Keywords

telecoupled, environmental shock, Input-Output, land use change, network analysis

Presentation Type

Poster

Research Abstract

Natural disasters or environmental shocks have the potential to disrupt local agricultural systems as well as distant agricultural systems through cascading effects. In this work we selected two distinct environmental shocks and traced their cascading effects on land use change. Quantifying cascading effects is a salient issue because climate change forecasts indicate an increase in frequency and intensity of global environmental shocks. This study incorporated the concept of telecoupled systems involving interrelating ecological, economic and political/social components. A telecoupled framework involving cascading effects was implemented using three approaches. The first approach involved using bilateral agricultural trade matrix data to analyze time-based production/consumption changes of agricultural systems directly and by using Input-Output. Next, we employed time-based network analysis to identify regions vulnerable to environmental shocks through globalization of agricultural trade. Land use changes associated with environmental shocks that occurred in telecoupled regions were delineated using image processing software to quantify the impacts of affected regions. Based on two selected environmental shocks, empirically-based case studies were developed that provided insight on cascading effects. Case study 1 linked a drought in the US to economic/trade changes that influenced land use changes in Paraguay releasing 128,950.4 Mg of stored Carbon. Case study 2 linked a typhoon in Malaysia to economic/trade changes that influenced land use changes in Colombia releasing 544,212 Mg of stored Carbon. These findings provide implications for future impact assessments of environmental shocks. The ongoing research should focus on quantifying and refining of global land use change impacts attributed to environmental shocks.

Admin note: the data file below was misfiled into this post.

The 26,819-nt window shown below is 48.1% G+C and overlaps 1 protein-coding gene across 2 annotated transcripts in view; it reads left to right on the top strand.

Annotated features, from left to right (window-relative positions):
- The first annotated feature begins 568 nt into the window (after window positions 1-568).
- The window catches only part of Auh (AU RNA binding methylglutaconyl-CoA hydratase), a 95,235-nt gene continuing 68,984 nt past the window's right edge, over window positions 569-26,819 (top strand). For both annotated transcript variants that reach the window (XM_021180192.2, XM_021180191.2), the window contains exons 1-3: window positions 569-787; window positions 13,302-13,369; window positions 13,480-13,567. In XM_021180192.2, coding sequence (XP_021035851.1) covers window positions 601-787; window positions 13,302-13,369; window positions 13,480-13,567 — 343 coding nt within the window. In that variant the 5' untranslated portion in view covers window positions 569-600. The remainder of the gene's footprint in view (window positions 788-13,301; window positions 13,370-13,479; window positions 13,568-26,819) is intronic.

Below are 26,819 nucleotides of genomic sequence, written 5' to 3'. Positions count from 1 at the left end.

Session Track

Natural Resources

 
Aug 4th, 12:00 AM

Exploring Regional and Telecoupled Land Use Change Impacts from Environmental Shocks

Natural disasters or environmental shocks have the potential to disrupt local agricultural systems as well as distant agricultural systems through cascading effects. In this work we selected two distinct environmental shocks and traced their cascading effects on land use change. Quantifying cascading effects is a salient issue because climate change forecasts indicate an increase in frequency and intensity of global environmental shocks. This study incorporated the concept of telecoupled systems involving interrelating ecological, economic and political/social components. A telecoupled framework involving cascading effects was implemented using three approaches. The first approach involved using bilateral agricultural trade matrix data to analyze time-based production/consumption changes of agricultural systems directly and by using Input-Output. Next, we employed time-based network analysis to identify regions vulnerable to environmental shocks through globalization of agricultural trade. Land use changes associated with environmental shocks that occurred in telecoupled regions were delineated using image processing software to quantify the impacts of affected regions. Based on two selected environmental shocks, empirically-based case studies were developed that provided insight on cascading effects. Case study 1 linked a drought in the US to economic/trade changes that influenced land use changes in Paraguay releasing 128,950.4 Mg of stored Carbon. Case study 2 linked a typhoon in Malaysia to economic/trade changes that influenced land use changes in Colombia releasing 544,212 Mg of stored Carbon. These findings provide implications for future impact assessments of environmental shocks. The ongoing research should focus on quantifying and refining of global land use change impacts attributed to environmental shocks.